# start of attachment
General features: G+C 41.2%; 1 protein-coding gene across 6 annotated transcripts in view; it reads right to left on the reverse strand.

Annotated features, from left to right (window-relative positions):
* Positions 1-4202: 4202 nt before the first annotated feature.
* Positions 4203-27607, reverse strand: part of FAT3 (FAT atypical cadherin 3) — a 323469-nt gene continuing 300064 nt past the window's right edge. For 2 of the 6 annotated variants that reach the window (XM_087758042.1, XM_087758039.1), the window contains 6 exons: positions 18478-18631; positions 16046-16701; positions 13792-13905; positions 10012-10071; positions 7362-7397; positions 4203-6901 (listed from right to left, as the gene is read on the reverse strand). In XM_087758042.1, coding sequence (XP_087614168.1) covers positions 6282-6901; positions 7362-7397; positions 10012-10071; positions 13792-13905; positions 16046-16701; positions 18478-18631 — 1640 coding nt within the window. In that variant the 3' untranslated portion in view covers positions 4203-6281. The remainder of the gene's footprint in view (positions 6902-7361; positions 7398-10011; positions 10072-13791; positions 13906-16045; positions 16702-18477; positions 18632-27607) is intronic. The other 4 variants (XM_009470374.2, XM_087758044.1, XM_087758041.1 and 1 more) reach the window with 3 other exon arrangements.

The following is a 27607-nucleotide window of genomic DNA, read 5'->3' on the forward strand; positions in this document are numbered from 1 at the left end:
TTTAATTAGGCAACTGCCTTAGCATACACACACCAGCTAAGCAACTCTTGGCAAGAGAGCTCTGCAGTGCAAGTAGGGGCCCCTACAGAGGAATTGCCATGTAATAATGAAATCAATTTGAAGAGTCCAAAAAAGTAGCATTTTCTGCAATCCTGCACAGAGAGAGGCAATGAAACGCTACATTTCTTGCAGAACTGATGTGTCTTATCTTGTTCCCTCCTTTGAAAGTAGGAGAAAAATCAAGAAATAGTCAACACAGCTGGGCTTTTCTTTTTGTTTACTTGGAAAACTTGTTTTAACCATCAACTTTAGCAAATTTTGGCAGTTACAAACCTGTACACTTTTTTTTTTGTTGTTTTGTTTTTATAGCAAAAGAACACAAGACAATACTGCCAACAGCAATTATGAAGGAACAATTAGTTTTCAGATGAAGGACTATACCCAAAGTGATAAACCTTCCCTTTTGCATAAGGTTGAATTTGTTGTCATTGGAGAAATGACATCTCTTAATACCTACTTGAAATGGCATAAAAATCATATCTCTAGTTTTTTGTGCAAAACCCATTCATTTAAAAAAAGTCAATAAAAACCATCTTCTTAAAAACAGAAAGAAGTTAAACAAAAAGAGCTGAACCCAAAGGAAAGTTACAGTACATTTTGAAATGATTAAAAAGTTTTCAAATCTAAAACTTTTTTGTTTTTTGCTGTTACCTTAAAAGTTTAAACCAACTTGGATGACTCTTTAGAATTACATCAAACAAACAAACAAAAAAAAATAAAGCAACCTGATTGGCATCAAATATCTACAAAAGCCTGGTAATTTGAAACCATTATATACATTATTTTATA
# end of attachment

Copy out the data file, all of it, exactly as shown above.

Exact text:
General features: G+C 41.2%; 1 protein-coding gene across 6 annotated transcripts in view; it reads right to left on the reverse strand.

Annotated features, from left to right (window-relative positions):
* Positions 1-4202: 4202 nt before the first annotated feature.
* Positions 4203-27607, reverse strand: part of FAT3 (FAT atypical cadherin 3) — a 323469-nt gene continuing 300064 nt past the window's right edge. For 2 of the 6 annotated variants that reach the window (XM_087758042.1, XM_087758039.1), the window contains 6 exons: positions 18478-18631; positions 16046-16701; positions 13792-13905; positions 10012-10071; positions 7362-7397; positions 4203-6901 (listed from right to left, as the gene is read on the reverse strand). In XM_087758042.1, coding sequence (XP_087614168.1) covers positions 6282-6901; positions 7362-7397; positions 10012-10071; positions 13792-13905; positions 16046-16701; positions 18478-18631 — 1640 coding nt within the window. In that variant the 3' untranslated portion in view covers positions 4203-6281. The remainder of the gene's footprint in view (positions 6902-7361; positions 7398-10011; positions 10072-13791; positions 13906-16045; positions 16702-18477; positions 18632-27607) is intronic. The other 4 variants (XM_009470374.2, XM_087758044.1, XM_087758041.1 and 1 more) reach the window with 3 other exon arrangements.

The following is a 27607-nucleotide window of genomic DNA, read 5'->3' on the forward strand; positions in this document are numbered from 1 at the left end:
TTTAATTAGGCAACTGCCTTAGCATACACACACCAGCTAAGCAACTCTTGGCAAGAGAGCTCTGCAGTGCAAGTAGGGGCCCCTACAGAGGAATTGCCATGTAATAATGAAATCAATTTGAAGAGTCCAAAAAAGTAGCATTTTCTGCAATCCTGCACAGAGAGAGGCAATGAAACGCTACATTTCTTGCAGAACTGATGTGTCTTATCTTGTTCCCTCCTTTGAAAGTAGGAGAAAAATCAAGAAATAGTCAACACAGCTGGGCTTTTCTTTTTGTTTACTTGGAAAACTTGTTTTAACCATCAACTTTAGCAAATTTTGGCAGTTACAAACCTGTACACTTTTTTTTTTGTTGTTTTGTTTTTATAGCAAAAGAACACAAGACAATACTGCCAACAGCAATTATGAAGGAACAATTAGTTTTCAGATGAAGGACTATACCCAAAGTGATAAACCTTCCCTTTTGCATAAGGTTGAATTTGTTGTCATTGGAGAAATGACATCTCTTAATACCTACTTGAAATGGCATAAAAATCATATCTCTAGTTTTTTGTGCAAAACCCATTCATTTAAAAAAAGTCAATAAAAACCATCTTCTTAAAAACAGAAAGAAGTTAAACAAAAAGAGCTGAACCCAAAGGAAAGTTACAGTACATTTTGAAATGATTAAAAAGTTTTCAAATCTAAAACTTTTTTGTTTTTTGCTGTTACCTTAAAAGTTTAAACCAACTTGGATGACTCTTTAGAATTACATCAAACAAACAAACAAAAAAAAATAAAGCAACCTGATTGGCATCAAATATCTACAAAAGCCTGGTAATTTGAAACCATTATATACATTATTTTATA